After a close 29-28 win over Minnesota last week, the Wildcats are sizzling at 5-0, tied for first in the Big Ten as they head into their match-up against Purdue. This game — Purdue’s first conference match-up and Northwestern’s second — follows a disappointing Purdue loss to Mid-American Conference foe Toledo two weeks ago. To make matters even worse for the 2-2 Boilermakers, head coach Danny Hope will start redshirt freshman quarterback Rob Henry in place of the injured Robert Marve — who will miss the rest of the season with an injured knee. Purdue will hope for a win over the Wildcats to stay afloat, while the hometown ‘Cats will look to earn a 6-0 record heading into their bye week.
Northwestern has won the last two meetings between the schools, winning at home in 2008 and at Ross-Ade Stadium last year. Stefan Demos figured heavily in last year’s 27-21 win over Purdue, kicking four field goals. Coming off the game-winner last week against Minnesota, Demos may be poised for a stellar day at Ryan Field.
Overlooking an opponent going into a bye week is a recipe for disaster, one Coach Fitz’s Wildcats will look to avoid come game time. Let’s see how the Boilermakers and the Wildcats stack up on the field.
Northwestern offense vs. Purdue defense
Points were certainly not at a premium last week. This Saturday, look for much of the same. Dan Persa is throwing passes with 79.4% accuracy and making plays with his feet to keep drives alive. Persa has been spreading the ball around too, completing passes to eight different receivers last week. The ground game has left something to be desired this season, averaging 3.4 yards a carry, but Purdue’s defense gave up yards in chunks on the ground against Toledo so the chance for success is there. Coming off last week’s game, Mike Trumpy and Jacob Schmidt (3.6 and 3.7 yards per carry respectively) seem to have become the first and second string running backs respectively. With Arby Fields not getting a single carry last week, his tenure as the Wildcats’ go-to running back may be over.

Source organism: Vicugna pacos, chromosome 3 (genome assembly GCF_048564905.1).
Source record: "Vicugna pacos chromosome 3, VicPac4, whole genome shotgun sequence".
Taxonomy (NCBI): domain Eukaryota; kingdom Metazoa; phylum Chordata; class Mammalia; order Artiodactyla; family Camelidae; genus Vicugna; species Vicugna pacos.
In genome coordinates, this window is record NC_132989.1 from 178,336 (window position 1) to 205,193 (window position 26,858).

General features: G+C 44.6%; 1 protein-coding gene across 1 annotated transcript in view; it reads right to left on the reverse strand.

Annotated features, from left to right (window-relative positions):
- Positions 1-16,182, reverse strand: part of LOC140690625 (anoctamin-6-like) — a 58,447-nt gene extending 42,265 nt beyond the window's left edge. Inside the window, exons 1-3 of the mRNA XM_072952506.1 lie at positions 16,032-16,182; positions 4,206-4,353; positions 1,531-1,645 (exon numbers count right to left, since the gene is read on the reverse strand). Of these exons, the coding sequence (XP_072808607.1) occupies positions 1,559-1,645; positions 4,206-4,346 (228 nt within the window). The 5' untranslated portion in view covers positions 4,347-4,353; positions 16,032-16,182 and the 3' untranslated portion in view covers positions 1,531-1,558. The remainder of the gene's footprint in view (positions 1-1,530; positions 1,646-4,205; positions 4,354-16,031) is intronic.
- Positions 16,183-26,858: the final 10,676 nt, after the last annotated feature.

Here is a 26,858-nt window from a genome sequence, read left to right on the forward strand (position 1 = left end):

On the defensive side of the ball for Purdue, getting pressure on the quarterback has been a bright spot. Purdue is tied for 27th in the nation with 12 sacks, but getting pressure on Persa will be a bit difficult for Purdue’s defense. Their secondary has not made many big impact plays, coming into the game having forced only two interceptions, and don’t expect much to change with Northwestern’s spread formation that forces the defensive backs to cover the whole field for 60 minutes.
Purdue offense vs. Northwestern defense
Injuries have depleted Purdue’s offensive attack and the Wildcats will look to capitalize on a few younger players getting their feet wet. The main focus of the Wildcat defense will go towards stopping a potent Purdue ground game, which ranks 35th in the FBS with just under 190 yards a game. That being said, Fitz and company will look to force Rob Henry to make plays through the air in his first collegiate start.
The keys to Purdue’s running attack are Henry and fullback Dan Dierking, who’s been averaging 5.4 yards per carry, a number the ‘Cats hope to bring down just a bit. No one is more dangerous than the man holding the ball, so containment will be key.
Purdue’s receiving corps are in shambles. They lost senior Keith Smith to a knee injury earlier in the season and more recently lost 6′4″ junior Justin Siller. With two of its leading receivers on the sideline for this week, Cortez Smith — a senior leading the team in receiving — will look to provide the spark for the Boilermakers. Look for the secondary to make a play or two, especially cornerback Jordan Mabin, who has been watching tapes of the freshman Henry all week.
As mentioned before, Demos was big for Northwestern when these two teams last met. Kicking in the NCAA is sometimes a toss-up, but with the weather set to be sunny and warm all bodes well for Demos to have another big day. Carson Wiggs, Purdue’s place-kicker, doesn’t turn too many heads so the kicking match-up might not be too influential in the outcome.
The two punters in this game don’t seem to figure heavily in the decision either. Northwestern’s Brandon Williams in averaging 40 yards per punt whereas his Purdue counterpart, Cody Webster, has averaged just over 38 yards per punt in limited action. Perhaps more importantly, the team that makes the fewest mistakes in the return game would stand to benefit.
Recent history bodes well for the Wildcats. They enter this game on a roll and will hopefully carry that momentum through to Homecoming when they are set to clash with #17 Michigan State. That being said, Coach Fitz must make sure that his boys don’t overlook a banged-up Purdue team. The defensive line will benefit from Henry’s happy feet, but don’t look for Purdue to put up a lot of points. Therefore, the Wildcats should handily improve to 6-0 by taking care of business under the lights in Evanston, 31-16.